c. The third elephant in the room is the ecosystem science itself. The IPCC (intergovernmental panel on climate change) has released several reports over the past two decades, representing thousands of scientists, thousands of peer-reviewed technical studies, and thousands of hours of review. These reports indicate that climate change is not only serious, but that current trajectories put all species at great risk over the next 100 years. An interim report, The Copenhagen Diagnosis, claims that the IPCC reports are too conservative and that polar ice melt is occurring more rapidly, ocean and rainforest ecosystems have exceeded tipping points and are in serious decline, and millions of people face imminent death from water shortage, fires, and famine.
Amidst the deliberations and opposing arguments, I propose one creative solution to this stalemate. A large fund is needed to develop clean energy technologies. One thing is clear from the UNFCCC discussions: all the world’s people need and want energy. Energy is the key to rising out of poverty, and rising out of poverty is essential to insure education, health, and quality of life for all people. But, providing clean energy for 6.5 billion people is an enormous challenge. If we continue to rely on coal and fossil fuels, their emissions will destroy the very Earth that we inhabit. As the UK leaders said to the UNFCCC:
We would be like a parasite that destroys its host.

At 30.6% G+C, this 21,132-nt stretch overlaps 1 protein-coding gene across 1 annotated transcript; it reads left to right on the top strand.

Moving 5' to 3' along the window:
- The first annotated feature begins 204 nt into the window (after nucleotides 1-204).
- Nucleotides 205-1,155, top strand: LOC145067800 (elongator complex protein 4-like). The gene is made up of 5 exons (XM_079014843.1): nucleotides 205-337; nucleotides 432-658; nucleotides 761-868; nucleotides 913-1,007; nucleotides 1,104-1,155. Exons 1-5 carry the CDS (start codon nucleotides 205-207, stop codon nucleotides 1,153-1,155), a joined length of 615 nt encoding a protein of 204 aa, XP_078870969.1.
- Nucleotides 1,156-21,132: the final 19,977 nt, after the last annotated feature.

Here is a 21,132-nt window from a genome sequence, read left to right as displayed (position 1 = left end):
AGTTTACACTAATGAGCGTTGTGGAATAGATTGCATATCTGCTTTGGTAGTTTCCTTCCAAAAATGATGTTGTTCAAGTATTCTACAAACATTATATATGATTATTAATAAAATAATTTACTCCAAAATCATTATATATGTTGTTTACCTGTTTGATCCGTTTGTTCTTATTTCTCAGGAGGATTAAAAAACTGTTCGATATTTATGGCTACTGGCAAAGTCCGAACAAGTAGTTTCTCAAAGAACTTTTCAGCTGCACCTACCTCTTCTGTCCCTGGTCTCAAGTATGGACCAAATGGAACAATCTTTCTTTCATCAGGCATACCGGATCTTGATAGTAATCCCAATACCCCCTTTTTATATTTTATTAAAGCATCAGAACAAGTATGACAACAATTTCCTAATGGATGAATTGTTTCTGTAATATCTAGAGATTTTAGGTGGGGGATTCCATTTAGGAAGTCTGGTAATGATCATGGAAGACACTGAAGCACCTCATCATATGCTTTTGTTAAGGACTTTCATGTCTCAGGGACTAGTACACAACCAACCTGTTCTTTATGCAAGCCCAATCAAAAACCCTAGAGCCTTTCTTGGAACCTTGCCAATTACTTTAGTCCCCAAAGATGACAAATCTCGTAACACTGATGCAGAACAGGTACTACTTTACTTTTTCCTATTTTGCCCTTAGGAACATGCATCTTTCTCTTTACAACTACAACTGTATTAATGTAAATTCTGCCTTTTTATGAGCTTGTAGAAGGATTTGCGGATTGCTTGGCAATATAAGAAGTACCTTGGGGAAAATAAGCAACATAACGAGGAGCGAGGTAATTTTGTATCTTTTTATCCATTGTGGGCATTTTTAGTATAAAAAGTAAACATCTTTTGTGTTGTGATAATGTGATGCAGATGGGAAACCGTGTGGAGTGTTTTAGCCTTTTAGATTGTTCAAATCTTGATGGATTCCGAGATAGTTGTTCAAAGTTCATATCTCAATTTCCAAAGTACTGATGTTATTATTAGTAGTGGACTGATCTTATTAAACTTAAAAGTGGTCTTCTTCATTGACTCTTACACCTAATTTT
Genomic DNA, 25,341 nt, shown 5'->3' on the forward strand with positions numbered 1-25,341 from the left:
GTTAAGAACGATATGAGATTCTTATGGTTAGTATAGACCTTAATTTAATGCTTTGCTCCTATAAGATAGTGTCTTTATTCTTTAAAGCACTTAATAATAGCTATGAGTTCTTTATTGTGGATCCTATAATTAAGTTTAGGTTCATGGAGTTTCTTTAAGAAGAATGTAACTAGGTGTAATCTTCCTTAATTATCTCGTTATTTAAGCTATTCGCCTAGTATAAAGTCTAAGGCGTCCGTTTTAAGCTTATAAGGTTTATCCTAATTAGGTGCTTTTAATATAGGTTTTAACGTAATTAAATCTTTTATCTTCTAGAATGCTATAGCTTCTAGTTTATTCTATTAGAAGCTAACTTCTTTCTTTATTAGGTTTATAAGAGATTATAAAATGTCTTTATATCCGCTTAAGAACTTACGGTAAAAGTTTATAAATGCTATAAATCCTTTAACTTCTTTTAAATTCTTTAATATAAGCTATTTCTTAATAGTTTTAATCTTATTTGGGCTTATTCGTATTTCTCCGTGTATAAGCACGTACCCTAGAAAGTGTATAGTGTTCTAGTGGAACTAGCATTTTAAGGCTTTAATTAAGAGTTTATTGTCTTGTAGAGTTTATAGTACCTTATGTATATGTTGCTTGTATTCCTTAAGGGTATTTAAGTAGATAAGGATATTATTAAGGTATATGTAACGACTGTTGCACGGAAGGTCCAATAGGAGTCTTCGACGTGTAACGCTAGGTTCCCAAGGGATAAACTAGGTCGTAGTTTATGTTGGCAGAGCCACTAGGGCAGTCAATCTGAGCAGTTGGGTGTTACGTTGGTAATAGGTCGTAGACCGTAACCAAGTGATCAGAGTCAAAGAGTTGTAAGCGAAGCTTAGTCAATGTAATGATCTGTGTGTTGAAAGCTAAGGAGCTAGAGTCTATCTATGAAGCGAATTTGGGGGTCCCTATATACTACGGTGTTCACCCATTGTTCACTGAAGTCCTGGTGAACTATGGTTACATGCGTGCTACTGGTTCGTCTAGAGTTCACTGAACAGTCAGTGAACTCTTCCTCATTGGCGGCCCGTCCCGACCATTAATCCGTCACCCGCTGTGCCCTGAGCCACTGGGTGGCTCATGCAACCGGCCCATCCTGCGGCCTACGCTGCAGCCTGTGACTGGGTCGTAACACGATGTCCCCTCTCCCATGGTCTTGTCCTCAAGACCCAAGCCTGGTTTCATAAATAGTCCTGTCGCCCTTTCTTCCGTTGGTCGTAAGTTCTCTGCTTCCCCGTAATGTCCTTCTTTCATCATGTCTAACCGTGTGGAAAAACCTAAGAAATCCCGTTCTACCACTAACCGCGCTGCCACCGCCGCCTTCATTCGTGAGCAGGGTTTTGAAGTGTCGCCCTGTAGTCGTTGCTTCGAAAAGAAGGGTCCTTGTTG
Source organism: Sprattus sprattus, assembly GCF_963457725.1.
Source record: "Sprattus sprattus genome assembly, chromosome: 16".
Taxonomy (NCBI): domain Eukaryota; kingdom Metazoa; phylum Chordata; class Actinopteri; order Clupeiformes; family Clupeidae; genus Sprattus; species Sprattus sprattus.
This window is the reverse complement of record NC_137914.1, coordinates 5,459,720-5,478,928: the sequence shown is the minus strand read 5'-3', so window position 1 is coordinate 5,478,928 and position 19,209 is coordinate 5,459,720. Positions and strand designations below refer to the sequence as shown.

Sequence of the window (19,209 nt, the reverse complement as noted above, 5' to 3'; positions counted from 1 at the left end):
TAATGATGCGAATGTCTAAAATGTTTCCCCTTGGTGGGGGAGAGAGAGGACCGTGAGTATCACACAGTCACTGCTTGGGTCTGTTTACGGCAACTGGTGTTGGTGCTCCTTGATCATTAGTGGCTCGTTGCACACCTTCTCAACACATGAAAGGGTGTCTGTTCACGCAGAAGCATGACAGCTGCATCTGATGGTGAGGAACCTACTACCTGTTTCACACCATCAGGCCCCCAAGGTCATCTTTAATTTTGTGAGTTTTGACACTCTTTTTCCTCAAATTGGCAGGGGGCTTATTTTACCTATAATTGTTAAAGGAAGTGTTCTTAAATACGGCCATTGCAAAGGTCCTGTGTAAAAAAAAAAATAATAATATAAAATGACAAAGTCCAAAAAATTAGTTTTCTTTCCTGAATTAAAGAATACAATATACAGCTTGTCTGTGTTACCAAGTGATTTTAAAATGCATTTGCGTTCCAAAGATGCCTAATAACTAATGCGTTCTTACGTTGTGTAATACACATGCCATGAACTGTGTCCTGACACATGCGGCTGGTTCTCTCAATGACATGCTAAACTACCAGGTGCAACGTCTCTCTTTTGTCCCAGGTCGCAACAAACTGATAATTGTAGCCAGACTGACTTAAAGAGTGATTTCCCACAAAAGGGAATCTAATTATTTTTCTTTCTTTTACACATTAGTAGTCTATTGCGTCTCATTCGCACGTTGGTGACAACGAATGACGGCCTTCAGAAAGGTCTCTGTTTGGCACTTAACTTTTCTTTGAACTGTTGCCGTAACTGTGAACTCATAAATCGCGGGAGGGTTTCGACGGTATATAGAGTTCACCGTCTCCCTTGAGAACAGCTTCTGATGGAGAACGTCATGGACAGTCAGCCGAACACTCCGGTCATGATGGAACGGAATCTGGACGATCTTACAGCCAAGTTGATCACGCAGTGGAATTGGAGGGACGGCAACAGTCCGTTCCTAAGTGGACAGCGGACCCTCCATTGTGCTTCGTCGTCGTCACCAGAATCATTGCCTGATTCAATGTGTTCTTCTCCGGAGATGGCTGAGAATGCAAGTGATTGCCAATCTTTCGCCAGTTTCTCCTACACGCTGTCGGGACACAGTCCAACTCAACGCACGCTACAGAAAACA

Clean energy such as wind, solar, geothermal, and hydro-power are essential to planetary health. But the challenge is time – the world needs innovative new technologies now, not later.
Perhaps the best hope of “Hopenhagen” is to create a large, international R & D fund to create clean energy, where each country contributes dollars based on its past carbon emissions history. (Hillary Clinton touched on the idea of a climate change fund in her recent speech at UNFCCC.) An expert team of visionary scientists, diplomats, engineers, economists, and innovators should be appointed to allocate funds fairly to qualified innovative energy companies and inventors. The committee should be comprised of at least half women (because history illustrates that they will get the job done)! The development of affordable clean-energy technologies will lead to greater equity between all nations and all people, lower our current emissions, and transition the world into a clean-energy era. Let’s find solutions today, not tomorrow.